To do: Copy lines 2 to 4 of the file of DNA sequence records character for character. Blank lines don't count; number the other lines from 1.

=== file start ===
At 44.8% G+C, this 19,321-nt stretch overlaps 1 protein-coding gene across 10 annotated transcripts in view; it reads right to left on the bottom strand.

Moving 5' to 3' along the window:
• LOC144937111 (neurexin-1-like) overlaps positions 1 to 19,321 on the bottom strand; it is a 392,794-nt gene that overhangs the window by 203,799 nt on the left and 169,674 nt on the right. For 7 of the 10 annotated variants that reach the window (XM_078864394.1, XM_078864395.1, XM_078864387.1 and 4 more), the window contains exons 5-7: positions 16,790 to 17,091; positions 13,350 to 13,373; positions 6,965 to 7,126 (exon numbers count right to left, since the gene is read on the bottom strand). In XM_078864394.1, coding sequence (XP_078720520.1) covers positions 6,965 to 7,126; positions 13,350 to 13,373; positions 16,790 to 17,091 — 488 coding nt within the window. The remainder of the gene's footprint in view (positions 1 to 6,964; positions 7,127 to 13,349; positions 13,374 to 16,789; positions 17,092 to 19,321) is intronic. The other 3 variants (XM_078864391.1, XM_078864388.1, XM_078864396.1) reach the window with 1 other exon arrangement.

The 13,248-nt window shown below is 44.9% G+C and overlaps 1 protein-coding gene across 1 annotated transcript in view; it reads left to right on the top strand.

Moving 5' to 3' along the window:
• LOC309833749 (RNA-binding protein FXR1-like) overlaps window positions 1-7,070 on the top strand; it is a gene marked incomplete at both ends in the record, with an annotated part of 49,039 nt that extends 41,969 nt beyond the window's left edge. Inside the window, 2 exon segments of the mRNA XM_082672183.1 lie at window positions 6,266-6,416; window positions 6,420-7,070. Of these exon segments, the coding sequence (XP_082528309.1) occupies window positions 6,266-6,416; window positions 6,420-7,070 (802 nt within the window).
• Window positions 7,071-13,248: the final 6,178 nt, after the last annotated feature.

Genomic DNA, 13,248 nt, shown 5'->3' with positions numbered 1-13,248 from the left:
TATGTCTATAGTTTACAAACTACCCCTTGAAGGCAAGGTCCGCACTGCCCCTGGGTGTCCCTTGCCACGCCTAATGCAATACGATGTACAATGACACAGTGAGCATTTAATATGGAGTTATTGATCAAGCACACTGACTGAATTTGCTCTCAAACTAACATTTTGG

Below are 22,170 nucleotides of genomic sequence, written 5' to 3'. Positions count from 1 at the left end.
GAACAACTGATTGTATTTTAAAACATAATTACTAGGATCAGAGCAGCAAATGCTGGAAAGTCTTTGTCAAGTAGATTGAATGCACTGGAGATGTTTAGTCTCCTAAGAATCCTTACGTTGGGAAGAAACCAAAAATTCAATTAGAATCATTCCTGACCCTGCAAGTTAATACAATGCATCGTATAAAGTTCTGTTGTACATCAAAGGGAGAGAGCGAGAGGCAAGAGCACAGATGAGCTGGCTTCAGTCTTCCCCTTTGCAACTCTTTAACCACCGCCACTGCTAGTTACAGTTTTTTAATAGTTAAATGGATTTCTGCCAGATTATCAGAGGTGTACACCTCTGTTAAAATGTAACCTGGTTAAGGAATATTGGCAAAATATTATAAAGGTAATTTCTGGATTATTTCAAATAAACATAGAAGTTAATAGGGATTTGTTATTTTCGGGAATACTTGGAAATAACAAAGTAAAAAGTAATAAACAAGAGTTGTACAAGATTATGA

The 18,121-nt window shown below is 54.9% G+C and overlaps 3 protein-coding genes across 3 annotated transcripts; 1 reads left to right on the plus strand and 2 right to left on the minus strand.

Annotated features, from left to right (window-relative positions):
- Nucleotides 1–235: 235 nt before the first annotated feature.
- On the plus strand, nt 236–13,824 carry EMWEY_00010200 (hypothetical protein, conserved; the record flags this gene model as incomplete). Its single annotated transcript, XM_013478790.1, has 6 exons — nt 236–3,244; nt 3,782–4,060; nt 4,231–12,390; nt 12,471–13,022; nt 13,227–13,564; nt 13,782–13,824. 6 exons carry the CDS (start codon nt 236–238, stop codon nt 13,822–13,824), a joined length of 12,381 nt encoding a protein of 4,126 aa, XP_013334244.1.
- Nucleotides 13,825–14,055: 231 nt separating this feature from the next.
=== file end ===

Moving 5' to 3' along the window:
• LOC144937111 (neurexin-1-like) overlaps positions 1 to 19,321 on the bottom strand; it is a 392,794-nt gene that overhangs the window by 203,799 nt on the left and 169,674 nt on the right. For 7 of the 10 annotated variants that reach the window (XM_078864394.1, XM_078864395.1, XM_078864387.1 and 4 more), the window contains exons 5-7: positions 16,790 to 17,091; positions 13,350 to 13,373; positions 6,965 to 7,126 (exon numbers count right to left, since the gene is read on the bottom strand). In XM_078864394.1, coding sequence (XP_078720520.1) covers positions 6,965 to 7,126; positions 13,350 to 13,373; positions 16,790 to 17,091 — 488 coding nt within the window. The remainder of the gene's footprint in view (positions 1 to 6,964; positions 7,127 to 13,349; positions 13,374 to 16,789; positions 17,092 to 19,321) is intronic. The other 3 variants (XM_078864391.1, XM_078864388.1, XM_078864396.1) reach the window with 1 other exon arrangement.

The 13,248-nt window shown below is 44.9% G+C and overlaps 1 protein-coding gene across 1 annotated transcript in view; it reads left to right on the top strand.